Half a year down the track, it's curious that a report on sharing printing plant across Australia's two biggest rivals is already irrelevant.
Thought bubbles from a draft Deloittes report dated January 2018 - which would see the closure of five plants - have already been dismissed by both News Corp Australia and Fairfax Media as "redundant".
But trade publication Print21 says its emergence has caused enough concern to drive a meeting between the publishers and Lorraine Cassin, national print division secretary of the AMWU.
Mostly it's a peg on which to hang a meeting to discuss the inevitable... more inevitable, in fact than Print21 would apparently believe. In a comment to the report, publishing editor Patrick Howard - who recently sold his own publication to AdNews publisher Yaffa - says "basic elements of newspaper competition" would ensure it never happened. He cites coverage of the Thai cave rescue as an example of his personal purchasing choice made between the Sydney Morning Herald (which reported the tense wait) and Sydney's Daily Telegraph, which was able to write about their actual release.
But how many stories are there like the Thai rescue? And how many print readers like Howard?
And who's to say that if the Fairfax papers weren't printed on News' presses, rather than at the more remote, lower-cost operation in North Richmond, they wouldn't actually enjoy better deadlines, in much the same way as News dedicates one press for its national broadsheet The Australian, and different ones for the Telegraph (a practice it follows with the Oz and its sister tabloids around the country).
And indeed, in a world in which news is broken on the internet, not in print, print cooperation between rivals has become commonplace in other countries.
Not that we're saying that the Deloitte report as quoted isn't fraught with... well let's say curiosities.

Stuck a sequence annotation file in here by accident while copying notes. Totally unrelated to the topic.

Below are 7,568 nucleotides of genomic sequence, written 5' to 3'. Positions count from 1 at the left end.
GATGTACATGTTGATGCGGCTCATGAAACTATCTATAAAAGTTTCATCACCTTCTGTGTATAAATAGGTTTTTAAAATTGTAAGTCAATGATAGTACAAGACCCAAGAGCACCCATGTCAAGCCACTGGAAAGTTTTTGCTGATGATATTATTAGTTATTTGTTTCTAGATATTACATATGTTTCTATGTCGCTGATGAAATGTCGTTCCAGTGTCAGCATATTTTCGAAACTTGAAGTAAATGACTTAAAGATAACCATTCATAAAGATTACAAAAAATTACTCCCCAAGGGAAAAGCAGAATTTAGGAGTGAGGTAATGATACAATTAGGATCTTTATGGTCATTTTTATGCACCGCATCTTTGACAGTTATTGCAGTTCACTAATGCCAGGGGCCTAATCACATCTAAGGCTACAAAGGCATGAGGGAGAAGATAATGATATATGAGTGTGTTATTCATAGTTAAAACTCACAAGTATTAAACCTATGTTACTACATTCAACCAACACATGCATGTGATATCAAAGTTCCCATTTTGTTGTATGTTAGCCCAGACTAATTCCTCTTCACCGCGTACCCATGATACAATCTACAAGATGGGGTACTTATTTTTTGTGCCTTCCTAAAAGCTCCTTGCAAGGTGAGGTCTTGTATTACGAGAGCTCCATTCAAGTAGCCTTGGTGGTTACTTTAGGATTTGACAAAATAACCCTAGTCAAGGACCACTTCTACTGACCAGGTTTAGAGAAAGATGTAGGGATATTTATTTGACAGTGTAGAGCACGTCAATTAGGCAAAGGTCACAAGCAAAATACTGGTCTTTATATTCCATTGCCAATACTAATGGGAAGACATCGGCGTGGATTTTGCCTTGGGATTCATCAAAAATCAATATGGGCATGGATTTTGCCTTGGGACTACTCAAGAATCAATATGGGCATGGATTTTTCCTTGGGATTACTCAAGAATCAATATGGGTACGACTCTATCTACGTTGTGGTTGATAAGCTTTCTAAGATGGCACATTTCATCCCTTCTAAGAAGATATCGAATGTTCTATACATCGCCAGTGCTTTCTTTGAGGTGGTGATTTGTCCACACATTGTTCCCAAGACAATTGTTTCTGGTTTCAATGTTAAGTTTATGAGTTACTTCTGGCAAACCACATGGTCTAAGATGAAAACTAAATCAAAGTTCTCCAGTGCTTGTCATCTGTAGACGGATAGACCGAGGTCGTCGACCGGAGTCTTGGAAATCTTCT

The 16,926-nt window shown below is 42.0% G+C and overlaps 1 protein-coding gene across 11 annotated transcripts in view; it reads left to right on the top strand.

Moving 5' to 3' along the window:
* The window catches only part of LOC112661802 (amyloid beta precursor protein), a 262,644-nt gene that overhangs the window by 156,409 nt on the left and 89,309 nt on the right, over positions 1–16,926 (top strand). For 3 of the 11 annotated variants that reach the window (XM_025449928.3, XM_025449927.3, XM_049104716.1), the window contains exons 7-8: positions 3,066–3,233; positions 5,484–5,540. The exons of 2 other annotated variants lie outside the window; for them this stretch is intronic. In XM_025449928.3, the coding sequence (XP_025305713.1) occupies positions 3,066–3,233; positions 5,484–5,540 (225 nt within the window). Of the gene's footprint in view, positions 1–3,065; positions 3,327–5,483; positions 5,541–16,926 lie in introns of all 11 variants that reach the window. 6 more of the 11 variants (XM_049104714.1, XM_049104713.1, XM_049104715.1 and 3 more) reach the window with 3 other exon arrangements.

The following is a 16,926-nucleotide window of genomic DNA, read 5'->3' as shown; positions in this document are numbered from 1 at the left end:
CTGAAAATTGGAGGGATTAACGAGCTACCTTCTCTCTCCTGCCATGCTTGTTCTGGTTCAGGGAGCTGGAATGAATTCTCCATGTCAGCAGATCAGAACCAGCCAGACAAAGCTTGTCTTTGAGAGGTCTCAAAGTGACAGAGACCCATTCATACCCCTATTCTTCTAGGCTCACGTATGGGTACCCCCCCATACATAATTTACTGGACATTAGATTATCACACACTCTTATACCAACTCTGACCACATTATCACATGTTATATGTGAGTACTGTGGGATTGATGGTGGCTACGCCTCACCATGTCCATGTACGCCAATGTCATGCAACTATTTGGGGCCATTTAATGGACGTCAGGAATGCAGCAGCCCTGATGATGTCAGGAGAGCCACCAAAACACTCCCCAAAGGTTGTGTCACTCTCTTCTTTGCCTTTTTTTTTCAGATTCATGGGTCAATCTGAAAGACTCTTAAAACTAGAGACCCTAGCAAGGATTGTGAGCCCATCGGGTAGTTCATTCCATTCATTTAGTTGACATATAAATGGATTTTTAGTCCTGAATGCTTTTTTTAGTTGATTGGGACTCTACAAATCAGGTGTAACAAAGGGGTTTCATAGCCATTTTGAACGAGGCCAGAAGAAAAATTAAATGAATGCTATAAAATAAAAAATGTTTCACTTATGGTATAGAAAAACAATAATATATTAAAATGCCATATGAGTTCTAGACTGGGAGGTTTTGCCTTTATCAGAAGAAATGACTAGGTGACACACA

Yes, it would be easy enough to absorb Fairfax's daily newspapers into News' Chullora plant - not Fairfax Chullora, as Print21 says, where press equipment including virtually the whole of a 22-tower, five-folder manroland Colorman pressline has already gone to the scrapyard - and close the updated Fairfax plants in North Richmond and Beresfield. We're not saying it would be better (which is another matter) but deadlines are really no longer the issue.
News Corp knows it has to do something about its "hot spot" Westgate Park plant in Melbourne, and has so far avoided throwing good money after bad by substantially upgrading it. A new modern plant with new presses has been the favoured option, but is an expensive one, which has had difficulty securing head office approval.
Deloitte has the new press going into Fairfax's print site in now-suburban Ballarat, a decision which would force News to the compromise Fairfax has already made in accepting earlier editorial deadlines.
And yes, the Westgate Park real estate - like that Fairfax sold in Tullamarine and Chullora - is finally worth selling.
The 18-page Project Rain report also proposes closing the relatively-recent Warwick newspaper plant News acquired from APN News & Media - something News actually announced before Christmas last year - swapping work around between News' (former APN) Yandina site and Fairfax's underutilised single Goss double-width Uniliner 70 press in Ormiston, which would also take on the work currently being produced at News' recently modernised lines in Murarrie. Or alternatively Ormiston could be closed in favour of Murarrie, which has more press capacity and was recently updated with manroland controls and QIPC colour automation. There's also some shuffling around of the Ferag mailroom kit displaced - which in the case of Murarrie, is almost new - press extensions, and the installation of a press "from storage" - presumably the single-width KBA from the Gold Coast Bulletin - in Yandina.
Either way, that's five sites - News' Westgate Park and Murarrie, and Fairfax's North Richmond, Beresfield and Warwick - to be closed. Print21 quotes "an industry source" that between 300-400 print workers would be made redundant.
As both publishers confront reduced print circulations and a greater commitment to chasing the advertising dollar in digital publishing, that's the least that could be expected, whether it comes from closing plants, increasing print automation, or both.
We haven't approached News or Fairfax for a comment, as we suspect they would make the same statement as they did to Print21, describing the "plans and assumptions" to be "completely redundant and found not to be feasible" in the case of Fairfax, and that "none of the material it contains is of any relevance today" in the case of News.
Whatever that means; perhaps another decision has already been taken, as in the case of Melbourne capacity, for example.
What's good is that however "redundant" the no doubt expensive Deloitte report has become, we're having the discussion.
Above: A map from the report, and (below) Deloitte's 'activity timeline - best case scenario', into which the name of a defunct web browser has mysteriously crept
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